The Rise of Endymion (1997) by Dan Simmons

Don't miss out on other works in the series:
Hyperion (1989) Book Review
The Fall of Hyperion (1990) Book Review
Endymion (1996) Book Review
Available works by Dan Simmons


Set 4 years after the immediate prequel, Endymion (1996) – 278 years after the events of Hyperion (1989) – the interstellar civilisation of the Hegemony of Man has been replaced by the administrative body of the Pax, enforced by the Roman Catholic Church. The Rise of Endymion is the final novel in Dan Simmons’ Hyperion Cantos (1989-1997), which collectively represent a high point in postmodern space opera with its playful, self-conscious style and appropriation of past literary genres. It won the Locus Best SF Novel award (1998) and the SF Chronicle Novel award (1998).

Raul Endymion continues the tale he started in Endymion (1996) from the inside of a Schrödinger’s Cat prison cell in orbit around planet Armaghast. Aenea, the girl he rescued from the Time Tombs, has finished her education on Old Earth – spirited away to the Lesser Magellanic Cloud galaxy – in a replica of Frank Lloyd Wright’s historical school of architecture, the Taliesin Fellowship. As she begins her inter-planetary ministry, her role of Messiah starts to take shape: followers who take her communion, literally drinking her blood, rid themselves of the parasite cruciform that the Church have been offering followers for centuries and which gave them eternal life guaranteeing literal resurrection. While none of the mysteries – the Church’s exact relationship with the TechnoCore, the rumours of an ultimate Machine God lurking in the Core, the role played by the cruciforms, Old Earth’s ‘relocation’, and the role played by Shrike – are solved until the end of the novel, it is clear that the key to unlocking all these mysteries lies hidden in the understanding of inter-dimensional space known as the Void Which Binds or Planck Space.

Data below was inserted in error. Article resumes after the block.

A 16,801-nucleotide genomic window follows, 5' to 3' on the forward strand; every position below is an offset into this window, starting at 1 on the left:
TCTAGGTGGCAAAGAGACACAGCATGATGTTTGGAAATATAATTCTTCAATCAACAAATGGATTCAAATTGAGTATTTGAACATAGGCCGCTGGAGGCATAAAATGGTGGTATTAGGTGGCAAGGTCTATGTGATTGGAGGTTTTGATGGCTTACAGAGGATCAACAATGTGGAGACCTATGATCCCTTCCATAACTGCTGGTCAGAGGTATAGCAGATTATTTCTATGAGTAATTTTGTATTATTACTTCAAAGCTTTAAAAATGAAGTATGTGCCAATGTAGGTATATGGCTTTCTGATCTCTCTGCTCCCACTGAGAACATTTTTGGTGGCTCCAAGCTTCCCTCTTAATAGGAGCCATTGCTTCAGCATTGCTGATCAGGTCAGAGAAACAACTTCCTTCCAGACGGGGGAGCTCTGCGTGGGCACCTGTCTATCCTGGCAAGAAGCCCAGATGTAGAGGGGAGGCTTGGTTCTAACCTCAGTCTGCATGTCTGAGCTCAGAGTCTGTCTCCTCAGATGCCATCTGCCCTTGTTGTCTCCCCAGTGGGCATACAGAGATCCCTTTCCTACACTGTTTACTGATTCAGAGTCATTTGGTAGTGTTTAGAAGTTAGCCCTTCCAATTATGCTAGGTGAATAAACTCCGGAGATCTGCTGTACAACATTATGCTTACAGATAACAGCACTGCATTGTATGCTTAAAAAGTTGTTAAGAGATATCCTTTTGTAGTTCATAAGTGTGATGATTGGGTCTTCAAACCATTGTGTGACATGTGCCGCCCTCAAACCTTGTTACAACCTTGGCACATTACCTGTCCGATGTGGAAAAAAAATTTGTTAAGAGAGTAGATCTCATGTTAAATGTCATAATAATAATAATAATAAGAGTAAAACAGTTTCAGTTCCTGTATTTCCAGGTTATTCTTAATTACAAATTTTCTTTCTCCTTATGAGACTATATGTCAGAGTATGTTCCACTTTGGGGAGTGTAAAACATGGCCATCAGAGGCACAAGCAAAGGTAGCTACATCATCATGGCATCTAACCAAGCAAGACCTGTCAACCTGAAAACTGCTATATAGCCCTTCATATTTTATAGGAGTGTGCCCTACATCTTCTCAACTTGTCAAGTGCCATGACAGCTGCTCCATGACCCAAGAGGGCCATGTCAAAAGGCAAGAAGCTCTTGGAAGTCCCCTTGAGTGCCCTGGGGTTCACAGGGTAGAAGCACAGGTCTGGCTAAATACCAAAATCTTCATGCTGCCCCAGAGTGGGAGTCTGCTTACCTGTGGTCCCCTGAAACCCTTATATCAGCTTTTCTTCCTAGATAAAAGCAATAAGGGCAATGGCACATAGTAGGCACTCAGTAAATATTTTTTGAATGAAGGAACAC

The Rise of Endymion is written in the same self-conscious first person account as its immediate prequel, and while the mystery of Raul’s omniscient view of events is only revealed at the very end of the story, it is clear from the get-go that Simmons lets Raul’s personality traits – he is a regular, no-nonsense Han Solo – colour the novel’s style.

The themes of bioengineered posthumanism, sentient machine intelligence and spacetime manipulation naturally raise a number of fundamental questions about what it means to be human in Hyperion Cantos. While the TechnoCore becomes a vehicle for machine godhood, threatening to usurp mankind, the spacetime manipulation of the Time Tombs opens up for prophesies and messianic impulses, ideas also explored in David Zindell’s Neverness Universe (1988-1998) and Gene Wolfe’s Book of the New Sun (1980-1983). Postmodern space operas often revolve around a spiritualism-science axis, where on the one hand technology and inter-stellar pluralism chip away at humanity’s religious inclinations, and on the other hand technology generates new conditions for godhood, religions and messianic cults to evolve. While the Catholic Church is reduced to a historical footnote in the first two books, technology revives it in the sequels.

There is also a striking similarity between Simmons’ concept of the Void Which Binds and David Zindell’s Elder Eddas secrets in Neverness Universe (1988-1998). Both authors borrow from String Theory and rely on the existence of extra dimensions to develop the idea that the Universe is interconnected. Just as Raul can access and see before him events that take place far away, so Danlo is able to access visionary planes far removed. Simmons however is much more vocal about his multi-dimensional premises. The Core-construct super soldiers for example can phase-shift (freeze time) by borrowing energy from the Void Which Binds he explains. Simmons’ concept is further fleshed out by way of the much less scientifically grounded idea of the Omega Point, developed by the French Jesuit Teilhard de Chardin (1881-1955). The Omega Point describes a maximum level of complexity and consciousness towards which (he believes) the universe is evolving. While the concept again recalls David Zindell, it is also closely linked to Ray Kurzweill’s notion of the Singularity and together with other theories represent an optimistic view of exponential growth. Aenea, who learns to access this plane, relates how the void is filled with resonances of consciousness, like music, a concept that seems very close to the ‘vibrations’ of String Theory. Given that she is a Core construct, she raises the pertinent question of whether artificial intelligence should be part of the process of reaching a higher, more empathic level of humanity.